But being famous doesn’t always correlate with having integrity or
accomplishing something that matters.   And Warhol’s 15 minutes of fame
quote is most often used because of something which comprises a big part of
fame–especially modern day fame—it’s ephemeral quality. Fame is
fleeting—today’s sensation is often forgotten tomorrow.

Legacy is a word that is often interchanged with the word “fame,” but
the two concepts are different. Webster online defines “legacy” as
“money or property bequeathed to another by will. “So whereas fame is
about being known, legacy is about giving or leaving behind some sort
of a gift. And I wonder if the desire for fame is really a longing for
some evidence that we’ve left that gift—a legacy—that our lives
have mattered to someone somewhere, and that somehow we’ve made a
difference in the world.

In 1968, the year that Andy Warhol made that famous statement about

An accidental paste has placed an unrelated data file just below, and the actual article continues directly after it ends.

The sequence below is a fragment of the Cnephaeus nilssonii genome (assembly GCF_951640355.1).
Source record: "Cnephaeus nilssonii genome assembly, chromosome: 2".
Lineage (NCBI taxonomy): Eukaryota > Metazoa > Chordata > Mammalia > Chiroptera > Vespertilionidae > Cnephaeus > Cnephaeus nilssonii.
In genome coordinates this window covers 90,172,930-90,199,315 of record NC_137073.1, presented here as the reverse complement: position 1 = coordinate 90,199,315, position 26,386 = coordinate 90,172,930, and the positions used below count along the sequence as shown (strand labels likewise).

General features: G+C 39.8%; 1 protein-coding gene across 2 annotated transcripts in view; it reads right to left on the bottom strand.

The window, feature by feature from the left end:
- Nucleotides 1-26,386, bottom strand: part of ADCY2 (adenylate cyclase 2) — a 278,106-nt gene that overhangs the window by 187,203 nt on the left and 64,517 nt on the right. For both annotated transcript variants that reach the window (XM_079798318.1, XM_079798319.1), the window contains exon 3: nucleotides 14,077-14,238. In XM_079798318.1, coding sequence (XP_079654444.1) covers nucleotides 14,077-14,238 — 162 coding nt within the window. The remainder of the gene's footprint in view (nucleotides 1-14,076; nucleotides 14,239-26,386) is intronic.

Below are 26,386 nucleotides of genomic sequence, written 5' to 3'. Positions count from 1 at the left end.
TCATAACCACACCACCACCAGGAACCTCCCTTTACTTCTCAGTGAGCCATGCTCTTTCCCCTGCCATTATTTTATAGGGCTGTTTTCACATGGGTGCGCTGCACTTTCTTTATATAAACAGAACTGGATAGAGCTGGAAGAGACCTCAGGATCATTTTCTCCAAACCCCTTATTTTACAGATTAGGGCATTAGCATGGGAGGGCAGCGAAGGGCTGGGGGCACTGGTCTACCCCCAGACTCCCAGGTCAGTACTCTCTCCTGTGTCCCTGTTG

fame, Bill Gates and Paul Allen were kids at Lakeside school, playing in the
computer room and setting the groundwork for their own famous future.
Microsoft went public, their fate and their fame was sealed, and it has
seemed that they’ve been celebrities ever since.
But neither one of them has sought the limelight—in fact, Allen
especially notoriously eschews it, only coming out in public or speaking to the
press when he wants to announce a new invention or foundation he’s started.
And it seems with both of these guys, their focus is not on the fame but on
the task ahead. Driven by a kind of creative restlessness, that focus keeps them moving
forward and onto the next big thing—Gates, now focusing his efforts
full time into the impossible task of fighting poverty and disease in the
world’s poorest countries, and Allen, who has branched out in a number of eclectic investments and philanthropic
ventures, from space travel to medicine. 
In fact, Allen and Gates are collaborating on a few new projects
right now, including an investment in a fusion energy
company. Although it is still in the experimental stages, the discovery of an alternative energy source would certainly have a significant
impact on society. (See Evan Ratliff’s excellent interview of Paul Allen in Discover
Magazine, April 2007 issue.)